Power outages leave students in the dark; cause absences, connectivity issues

A+tree+crashed+into+utility+poles+across+the+street+from+junior+Peter+Silvia%27s+home+this+morning%2C+causing+Silvia+and+many+other+students+to+lose+power+and+miss+class.

Photo courtesy Peter Silvia

A tree crashed into utility poles across the street from junior Peter Silvia’s home this morning, causing Silvia and many other students to lose power and miss class.

By Lily Freeman

A number of students were unable to connect to their online classes this morning due to widespread power outages in the Whitman area. According to attendance secretary Tabitha Davis, 631 students reported electricity issues by the end of the school day.  

After a morning of heavy storms, there were 17 active power outages in the Washington D.C. area as of 12 p.m. on Monday, according to local power provider Pepco. 

Almost 900 Pepco customers in Montgomery County experienced a power outage as of 11 a.m.

Though many students managed to quickly get back online, some said the outages were an example of the unique challenges that virtual learning poses.

Sophomore Sydney Mendenhall and her family were among those affected by the outages. Mendenhall lives in Pineview, a neighborhood close to Pyle Middle School, and missed her entire second period after losing power and internet connection shortly before 10:15 a.m.   

“I’m slightly annoyed by the situation, especially since I have a test in my class soon,” Mendenhall said. “A class is always more engaging when it’s in real time.”

Mendenhall plans to watch a recording of the day’s instruction to make up for her absence. 

Junior Emma Lin, who lives in the Burning Tree neighborhood, lost power three times during her AP Biology class.

“I was confused at first,” Lin said. “It was shocking to me because power outages don’t really happen often.” 

Lin’s biology teacher, Kelly Garton, said he allowed Lin and several other disconnected students to make up their classwork, noting that his students are “at the mercy of technology.”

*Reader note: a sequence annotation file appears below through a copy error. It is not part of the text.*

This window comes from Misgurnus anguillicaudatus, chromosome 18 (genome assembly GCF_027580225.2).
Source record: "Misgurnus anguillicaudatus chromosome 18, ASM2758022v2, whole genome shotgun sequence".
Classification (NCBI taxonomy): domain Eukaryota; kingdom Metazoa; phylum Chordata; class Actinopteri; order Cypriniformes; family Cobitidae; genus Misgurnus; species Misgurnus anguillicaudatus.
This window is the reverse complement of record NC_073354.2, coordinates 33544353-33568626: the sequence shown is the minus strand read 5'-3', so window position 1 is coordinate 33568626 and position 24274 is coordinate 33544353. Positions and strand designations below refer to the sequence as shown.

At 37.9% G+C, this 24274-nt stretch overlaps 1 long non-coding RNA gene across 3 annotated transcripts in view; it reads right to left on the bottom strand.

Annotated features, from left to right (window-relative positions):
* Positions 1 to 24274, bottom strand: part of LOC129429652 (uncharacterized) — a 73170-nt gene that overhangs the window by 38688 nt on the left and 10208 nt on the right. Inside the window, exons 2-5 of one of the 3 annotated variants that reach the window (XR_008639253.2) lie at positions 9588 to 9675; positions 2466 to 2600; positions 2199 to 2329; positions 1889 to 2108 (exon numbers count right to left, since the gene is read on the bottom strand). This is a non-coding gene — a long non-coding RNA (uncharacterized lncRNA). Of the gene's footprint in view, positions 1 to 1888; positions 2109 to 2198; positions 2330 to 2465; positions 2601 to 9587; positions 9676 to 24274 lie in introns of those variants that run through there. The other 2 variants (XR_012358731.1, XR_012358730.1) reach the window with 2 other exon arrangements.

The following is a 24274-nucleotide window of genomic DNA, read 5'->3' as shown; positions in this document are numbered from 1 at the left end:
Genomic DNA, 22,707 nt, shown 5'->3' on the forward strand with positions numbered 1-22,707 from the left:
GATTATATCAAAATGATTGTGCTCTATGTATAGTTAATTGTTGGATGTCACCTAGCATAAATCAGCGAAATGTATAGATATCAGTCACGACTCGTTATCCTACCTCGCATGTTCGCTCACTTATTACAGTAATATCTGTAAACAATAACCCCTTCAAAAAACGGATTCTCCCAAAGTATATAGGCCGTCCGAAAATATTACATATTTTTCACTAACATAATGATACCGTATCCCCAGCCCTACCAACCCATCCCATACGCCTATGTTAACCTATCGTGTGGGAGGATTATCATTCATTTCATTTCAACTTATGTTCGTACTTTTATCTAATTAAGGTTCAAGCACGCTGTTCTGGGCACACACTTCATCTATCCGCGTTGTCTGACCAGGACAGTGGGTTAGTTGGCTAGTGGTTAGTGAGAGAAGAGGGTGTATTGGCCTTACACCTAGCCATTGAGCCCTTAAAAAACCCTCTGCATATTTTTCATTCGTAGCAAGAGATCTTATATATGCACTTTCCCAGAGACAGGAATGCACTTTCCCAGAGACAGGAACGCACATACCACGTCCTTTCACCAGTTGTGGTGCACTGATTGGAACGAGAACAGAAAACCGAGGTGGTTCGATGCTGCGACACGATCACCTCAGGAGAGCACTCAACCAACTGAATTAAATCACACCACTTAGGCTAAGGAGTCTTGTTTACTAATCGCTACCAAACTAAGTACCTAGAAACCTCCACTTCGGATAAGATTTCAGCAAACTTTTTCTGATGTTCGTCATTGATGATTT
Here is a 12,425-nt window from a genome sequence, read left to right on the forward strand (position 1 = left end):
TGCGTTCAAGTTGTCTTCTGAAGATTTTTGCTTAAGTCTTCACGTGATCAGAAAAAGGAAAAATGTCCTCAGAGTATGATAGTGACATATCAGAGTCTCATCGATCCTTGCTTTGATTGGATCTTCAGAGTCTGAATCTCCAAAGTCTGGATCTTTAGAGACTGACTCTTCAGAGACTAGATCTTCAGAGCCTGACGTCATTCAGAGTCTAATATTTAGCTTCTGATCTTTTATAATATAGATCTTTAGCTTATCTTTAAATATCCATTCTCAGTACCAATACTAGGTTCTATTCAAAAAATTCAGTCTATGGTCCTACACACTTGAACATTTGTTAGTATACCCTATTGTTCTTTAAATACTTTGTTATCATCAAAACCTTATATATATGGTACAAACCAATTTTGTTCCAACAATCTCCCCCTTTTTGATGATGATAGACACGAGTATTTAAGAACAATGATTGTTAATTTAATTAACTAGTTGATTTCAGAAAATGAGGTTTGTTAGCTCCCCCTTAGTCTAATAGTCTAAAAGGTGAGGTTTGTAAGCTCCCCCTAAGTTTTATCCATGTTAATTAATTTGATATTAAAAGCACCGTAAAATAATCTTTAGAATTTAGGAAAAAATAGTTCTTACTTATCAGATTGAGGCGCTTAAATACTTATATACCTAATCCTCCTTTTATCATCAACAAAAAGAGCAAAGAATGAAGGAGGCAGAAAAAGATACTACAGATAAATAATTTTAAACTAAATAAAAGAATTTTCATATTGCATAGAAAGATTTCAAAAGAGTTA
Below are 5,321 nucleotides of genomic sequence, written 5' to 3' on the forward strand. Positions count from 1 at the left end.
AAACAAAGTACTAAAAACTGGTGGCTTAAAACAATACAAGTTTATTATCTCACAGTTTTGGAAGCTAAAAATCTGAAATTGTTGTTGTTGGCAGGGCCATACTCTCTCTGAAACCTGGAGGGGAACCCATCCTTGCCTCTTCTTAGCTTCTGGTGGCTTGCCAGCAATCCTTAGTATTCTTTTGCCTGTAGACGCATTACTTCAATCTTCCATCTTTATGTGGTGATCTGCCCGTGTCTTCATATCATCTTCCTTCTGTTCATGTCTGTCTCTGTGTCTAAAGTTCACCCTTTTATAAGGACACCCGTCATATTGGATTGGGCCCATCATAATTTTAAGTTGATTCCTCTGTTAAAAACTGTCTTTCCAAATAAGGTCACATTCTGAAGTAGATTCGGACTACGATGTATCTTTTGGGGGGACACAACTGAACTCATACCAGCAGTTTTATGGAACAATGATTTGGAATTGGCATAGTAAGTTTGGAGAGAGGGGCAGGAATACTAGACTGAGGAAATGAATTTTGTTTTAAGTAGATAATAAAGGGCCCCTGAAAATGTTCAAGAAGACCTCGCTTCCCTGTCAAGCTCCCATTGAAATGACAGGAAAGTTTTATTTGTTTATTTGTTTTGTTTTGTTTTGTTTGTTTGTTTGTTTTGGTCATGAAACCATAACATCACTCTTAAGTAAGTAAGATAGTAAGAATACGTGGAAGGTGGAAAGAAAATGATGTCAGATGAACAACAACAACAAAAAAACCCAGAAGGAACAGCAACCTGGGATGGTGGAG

Senior Eloise Richart, who lives close to Whitman, lost power shortly before second period. Richart lost about six minutes of class due to glitches but wasn’t particularly worried about the missed time. While her computer lost connectivity, Richart used her phone to tell the teacher about her issues by texting a friend in class, she said.

For junior Peter Silvia, the “excitement” wasn’t complete without a neighborhood visit from the fire department, he said.

Silvia lives off of Wilson Lane, a short drive from Whitman. At about 10:10 a.m., Silvia was logging onto his Honors Physics class when he heard a crash.

“I looked out the window, and I saw a tree dangling across a wire,” Silvia said. “I was like, ‘Okay, this is going to be a situation where I’m not going to have power for a while.’”

A tree had crashed into a utility pole across the street, causing Silvia’s house to lose internet connection. The damage to several poles’ wires was so severe that fire trucks closed off his street.

Silvia was with his dad and brother, and the three immediately rushed to Silvia’s dad’s office in Northwest D.C. While in the car, Silvia used his phone to connect to the last 30 minutes of his physics class; later, he participated in his two afternoon classes from his father’s office.

Though Silvia’s house didn’t regain power until about 8:30 p.m., he feels thankful that he was able to easily relocate to a location with WiFi, he said.

“I had the ability to go to my dad’s office and do this,” Silvia said. “Some people might not have been able to.”

Like Silvia, senior Abbie Hall expressed gratitude for circumstances that allowed her to adapt to her loss of connectivity.

Seniors Abbie Hall and Cayla Joftus log on to their afternoon classes. Hall drove to Joftus’ home after losing power before her second period class. (Photo courtesy Cayla Joftus)

Hall, who lives in the South Bradley Hills neighborhood, lost power shortly before her second period AP World History class. At first Hall used her phone’s hotspot to connect to class, but she soon recognized this couldn’t be a permanent solution due to her battery rapidly draining.

This brought Hall to text senior Cayla Joftus. After second period, Hall slipped a mask on and drove a short distance to Joftus’ house, where she successfully connected to her third and fourth period classes.

“I was super lucky,” Hall said. “It definitely exemplifies the inequality of a natural occurrence happening, and how they can disproportionately affect other people.” 

Hall and Joftus had to wear masks while on Zoom in their afternoon classes, but Joftus said it was worth it to help her friend.

Although this morning’s blackouts didn’t last long, missing class due to power outages is one of many new challenges that accompany virtual learning, Lin said.

“I think it’s definitely like a ‘new snow day’ thing,” Lin said. “If it happens once or twice it’s okay, but if it happens for a really long time, there definitely needs to be something done about it.”